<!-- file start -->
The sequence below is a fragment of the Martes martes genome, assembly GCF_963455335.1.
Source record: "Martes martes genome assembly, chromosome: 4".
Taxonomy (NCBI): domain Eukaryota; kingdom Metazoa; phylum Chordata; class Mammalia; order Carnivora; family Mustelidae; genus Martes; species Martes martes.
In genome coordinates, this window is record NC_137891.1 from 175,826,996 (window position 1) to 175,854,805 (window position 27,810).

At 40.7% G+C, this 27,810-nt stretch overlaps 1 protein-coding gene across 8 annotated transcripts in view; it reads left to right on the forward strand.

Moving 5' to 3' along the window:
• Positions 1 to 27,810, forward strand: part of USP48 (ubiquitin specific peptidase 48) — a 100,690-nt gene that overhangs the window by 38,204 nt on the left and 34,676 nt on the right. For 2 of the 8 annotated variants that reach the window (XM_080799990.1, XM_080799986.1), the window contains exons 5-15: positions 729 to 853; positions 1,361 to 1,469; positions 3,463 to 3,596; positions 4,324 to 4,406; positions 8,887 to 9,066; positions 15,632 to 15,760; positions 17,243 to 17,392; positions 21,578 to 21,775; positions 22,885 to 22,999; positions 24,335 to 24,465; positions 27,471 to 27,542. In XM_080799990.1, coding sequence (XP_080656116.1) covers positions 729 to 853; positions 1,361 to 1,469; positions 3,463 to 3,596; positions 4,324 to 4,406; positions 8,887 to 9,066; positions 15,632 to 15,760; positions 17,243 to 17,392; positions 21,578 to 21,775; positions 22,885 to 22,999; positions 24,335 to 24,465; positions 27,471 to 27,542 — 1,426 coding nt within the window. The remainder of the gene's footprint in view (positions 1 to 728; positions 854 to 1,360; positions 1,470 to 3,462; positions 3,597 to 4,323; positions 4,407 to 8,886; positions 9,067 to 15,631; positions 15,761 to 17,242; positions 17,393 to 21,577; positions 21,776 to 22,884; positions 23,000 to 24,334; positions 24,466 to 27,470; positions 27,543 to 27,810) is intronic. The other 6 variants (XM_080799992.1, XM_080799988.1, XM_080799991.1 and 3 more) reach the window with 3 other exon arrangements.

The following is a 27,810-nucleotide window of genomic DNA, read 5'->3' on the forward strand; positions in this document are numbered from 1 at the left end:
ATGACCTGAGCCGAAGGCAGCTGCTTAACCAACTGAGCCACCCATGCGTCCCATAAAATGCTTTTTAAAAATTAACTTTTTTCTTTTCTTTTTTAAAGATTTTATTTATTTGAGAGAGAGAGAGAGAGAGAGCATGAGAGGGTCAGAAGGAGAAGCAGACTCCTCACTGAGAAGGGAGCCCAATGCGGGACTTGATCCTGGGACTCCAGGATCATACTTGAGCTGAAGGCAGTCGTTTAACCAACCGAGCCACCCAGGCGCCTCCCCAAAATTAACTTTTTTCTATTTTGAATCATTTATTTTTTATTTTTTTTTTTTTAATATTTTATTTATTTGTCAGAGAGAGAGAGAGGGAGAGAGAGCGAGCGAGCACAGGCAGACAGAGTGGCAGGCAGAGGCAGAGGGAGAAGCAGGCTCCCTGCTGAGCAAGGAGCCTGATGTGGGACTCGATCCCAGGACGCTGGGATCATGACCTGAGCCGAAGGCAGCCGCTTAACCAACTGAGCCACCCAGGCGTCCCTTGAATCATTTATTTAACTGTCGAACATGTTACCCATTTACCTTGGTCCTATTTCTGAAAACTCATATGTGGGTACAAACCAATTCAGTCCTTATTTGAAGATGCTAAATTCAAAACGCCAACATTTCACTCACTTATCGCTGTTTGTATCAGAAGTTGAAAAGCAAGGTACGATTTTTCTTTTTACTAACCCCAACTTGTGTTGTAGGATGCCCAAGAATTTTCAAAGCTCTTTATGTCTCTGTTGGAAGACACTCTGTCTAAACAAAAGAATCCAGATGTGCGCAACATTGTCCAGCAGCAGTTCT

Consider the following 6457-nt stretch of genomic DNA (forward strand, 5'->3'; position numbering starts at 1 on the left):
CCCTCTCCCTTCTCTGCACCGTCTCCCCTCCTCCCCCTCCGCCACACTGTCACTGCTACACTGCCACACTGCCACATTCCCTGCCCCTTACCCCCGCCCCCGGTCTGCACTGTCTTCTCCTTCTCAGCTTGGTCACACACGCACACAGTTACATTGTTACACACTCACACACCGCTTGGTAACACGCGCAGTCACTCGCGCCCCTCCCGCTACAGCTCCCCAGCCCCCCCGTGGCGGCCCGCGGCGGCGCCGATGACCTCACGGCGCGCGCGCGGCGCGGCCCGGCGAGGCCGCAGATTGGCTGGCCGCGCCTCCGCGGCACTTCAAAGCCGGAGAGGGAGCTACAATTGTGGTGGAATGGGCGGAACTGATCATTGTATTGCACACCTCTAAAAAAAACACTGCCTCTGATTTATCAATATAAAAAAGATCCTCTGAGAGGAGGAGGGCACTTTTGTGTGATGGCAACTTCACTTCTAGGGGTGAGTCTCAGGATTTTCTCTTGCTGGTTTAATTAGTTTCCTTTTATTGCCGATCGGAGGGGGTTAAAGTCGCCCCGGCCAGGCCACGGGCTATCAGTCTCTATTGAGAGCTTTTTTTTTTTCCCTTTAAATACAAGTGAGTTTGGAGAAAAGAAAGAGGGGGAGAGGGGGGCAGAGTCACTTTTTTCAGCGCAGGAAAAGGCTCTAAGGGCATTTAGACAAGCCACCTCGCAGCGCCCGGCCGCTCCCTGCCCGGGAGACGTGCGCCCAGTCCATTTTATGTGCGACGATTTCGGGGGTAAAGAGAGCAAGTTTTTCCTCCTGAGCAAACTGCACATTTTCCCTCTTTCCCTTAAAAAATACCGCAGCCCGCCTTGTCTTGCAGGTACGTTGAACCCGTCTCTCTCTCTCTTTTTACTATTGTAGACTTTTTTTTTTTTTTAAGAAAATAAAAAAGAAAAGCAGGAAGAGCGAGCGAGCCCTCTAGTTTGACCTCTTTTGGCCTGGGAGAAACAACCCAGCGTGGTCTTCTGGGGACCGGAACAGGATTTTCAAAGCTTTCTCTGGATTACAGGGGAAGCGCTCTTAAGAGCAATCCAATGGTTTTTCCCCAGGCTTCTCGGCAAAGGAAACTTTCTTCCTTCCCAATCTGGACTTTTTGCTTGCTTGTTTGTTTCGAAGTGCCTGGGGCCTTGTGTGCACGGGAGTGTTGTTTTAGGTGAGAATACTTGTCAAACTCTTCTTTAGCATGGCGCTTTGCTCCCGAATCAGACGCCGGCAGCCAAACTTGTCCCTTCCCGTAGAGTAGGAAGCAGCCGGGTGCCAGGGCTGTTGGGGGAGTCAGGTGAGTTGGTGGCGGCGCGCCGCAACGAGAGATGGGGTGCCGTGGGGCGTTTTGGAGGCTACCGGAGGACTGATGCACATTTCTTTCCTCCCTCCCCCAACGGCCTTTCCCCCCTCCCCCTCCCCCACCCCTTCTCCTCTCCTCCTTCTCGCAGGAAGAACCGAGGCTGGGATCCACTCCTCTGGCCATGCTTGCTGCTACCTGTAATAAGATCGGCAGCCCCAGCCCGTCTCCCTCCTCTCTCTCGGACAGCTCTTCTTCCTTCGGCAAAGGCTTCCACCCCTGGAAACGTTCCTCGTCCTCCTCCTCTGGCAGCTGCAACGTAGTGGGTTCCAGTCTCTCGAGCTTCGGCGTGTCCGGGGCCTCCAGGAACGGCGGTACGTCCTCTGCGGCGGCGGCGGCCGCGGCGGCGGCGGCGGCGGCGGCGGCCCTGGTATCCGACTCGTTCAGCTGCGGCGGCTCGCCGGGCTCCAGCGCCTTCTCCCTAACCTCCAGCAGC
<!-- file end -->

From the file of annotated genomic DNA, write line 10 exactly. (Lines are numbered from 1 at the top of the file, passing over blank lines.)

Consider the following 6457-nt stretch of genomic DNA (forward strand, 5'->3'; position numbering starts at 1 on the left):